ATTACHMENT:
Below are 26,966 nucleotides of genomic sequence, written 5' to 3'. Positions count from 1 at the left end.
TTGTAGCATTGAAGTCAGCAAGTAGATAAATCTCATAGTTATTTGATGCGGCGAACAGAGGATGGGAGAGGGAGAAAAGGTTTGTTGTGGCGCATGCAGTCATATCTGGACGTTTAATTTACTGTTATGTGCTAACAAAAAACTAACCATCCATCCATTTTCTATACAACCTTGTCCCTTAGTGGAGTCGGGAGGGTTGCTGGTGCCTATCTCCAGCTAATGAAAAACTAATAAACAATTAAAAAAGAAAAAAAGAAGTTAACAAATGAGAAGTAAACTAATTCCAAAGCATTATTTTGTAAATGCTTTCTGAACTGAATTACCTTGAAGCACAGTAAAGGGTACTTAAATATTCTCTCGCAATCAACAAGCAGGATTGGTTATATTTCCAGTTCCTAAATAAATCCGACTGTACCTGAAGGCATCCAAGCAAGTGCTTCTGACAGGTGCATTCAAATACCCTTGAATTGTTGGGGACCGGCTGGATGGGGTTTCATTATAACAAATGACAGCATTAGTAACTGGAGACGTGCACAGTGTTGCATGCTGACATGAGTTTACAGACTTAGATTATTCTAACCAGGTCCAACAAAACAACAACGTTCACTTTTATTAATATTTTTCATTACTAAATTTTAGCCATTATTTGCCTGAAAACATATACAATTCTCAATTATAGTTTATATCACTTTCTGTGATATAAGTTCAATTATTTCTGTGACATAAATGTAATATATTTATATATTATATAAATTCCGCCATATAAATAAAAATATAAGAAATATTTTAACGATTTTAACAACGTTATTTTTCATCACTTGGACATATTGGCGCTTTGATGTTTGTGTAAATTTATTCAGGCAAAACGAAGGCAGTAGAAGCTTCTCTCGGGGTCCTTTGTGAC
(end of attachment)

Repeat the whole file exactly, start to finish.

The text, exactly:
Below are 26,966 nucleotides of genomic sequence, written 5' to 3'. Positions count from 1 at the left end.
TTGTAGCATTGAAGTCAGCAAGTAGATAAATCTCATAGTTATTTGATGCGGCGAACAGAGGATGGGAGAGGGAGAAAAGGTTTGTTGTGGCGCATGCAGTCATATCTGGACGTTTAATTTACTGTTATGTGCTAACAAAAAACTAACCATCCATCCATTTTCTATACAACCTTGTCCCTTAGTGGAGTCGGGAGGGTTGCTGGTGCCTATCTCCAGCTAATGAAAAACTAATAAACAATTAAAAAAGAAAAAAAGAAGTTAACAAATGAGAAGTAAACTAATTCCAAAGCATTATTTTGTAAATGCTTTCTGAACTGAATTACCTTGAAGCACAGTAAAGGGTACTTAAATATTCTCTCGCAATCAACAAGCAGGATTGGTTATATTTCCAGTTCCTAAATAAATCCGACTGTACCTGAAGGCATCCAAGCAAGTGCTTCTGACAGGTGCATTCAAATACCCTTGAATTGTTGGGGACCGGCTGGATGGGGTTTCATTATAACAAATGACAGCATTAGTAACTGGAGACGTGCACAGTGTTGCATGCTGACATGAGTTTACAGACTTAGATTATTCTAACCAGGTCCAACAAAACAACAACGTTCACTTTTATTAATATTTTTCATTACTAAATTTTAGCCATTATTTGCCTGAAAACATATACAATTCTCAATTATAGTTTATATCACTTTCTGTGATATAAGTTCAATTATTTCTGTGACATAAATGTAATATATTTATATATTATATAAATTCCGCCATATAAATAAAAATATAAGAAATATTTTAACGATTTTAACAACGTTATTTTTCATCACTTGGACATATTGGCGCTTTGATGTTTGTGTAAATTTATTCAGGCAAAACGAAGGCAGTAGAAGCTTCTCTCGGGGTCCTTTGTGAC